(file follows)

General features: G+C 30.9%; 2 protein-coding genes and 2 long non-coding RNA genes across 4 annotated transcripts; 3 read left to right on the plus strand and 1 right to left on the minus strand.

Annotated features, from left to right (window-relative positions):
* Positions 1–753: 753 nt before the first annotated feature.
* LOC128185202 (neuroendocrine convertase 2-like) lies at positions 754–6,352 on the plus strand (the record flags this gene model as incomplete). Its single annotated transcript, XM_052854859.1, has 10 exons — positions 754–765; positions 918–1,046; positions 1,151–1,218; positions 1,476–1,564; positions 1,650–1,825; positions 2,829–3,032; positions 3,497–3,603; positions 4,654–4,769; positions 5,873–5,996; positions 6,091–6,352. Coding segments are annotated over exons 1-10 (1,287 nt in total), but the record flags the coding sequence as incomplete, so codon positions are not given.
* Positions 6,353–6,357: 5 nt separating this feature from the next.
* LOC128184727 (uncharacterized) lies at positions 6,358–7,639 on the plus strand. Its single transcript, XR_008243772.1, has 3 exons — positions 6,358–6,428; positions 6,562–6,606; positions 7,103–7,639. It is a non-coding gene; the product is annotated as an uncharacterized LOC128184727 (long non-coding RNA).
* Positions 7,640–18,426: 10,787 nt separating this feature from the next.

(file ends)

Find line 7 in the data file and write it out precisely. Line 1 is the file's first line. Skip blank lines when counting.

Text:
* Positions 7,640–18,426: 10,787 nt separating this feature from the next.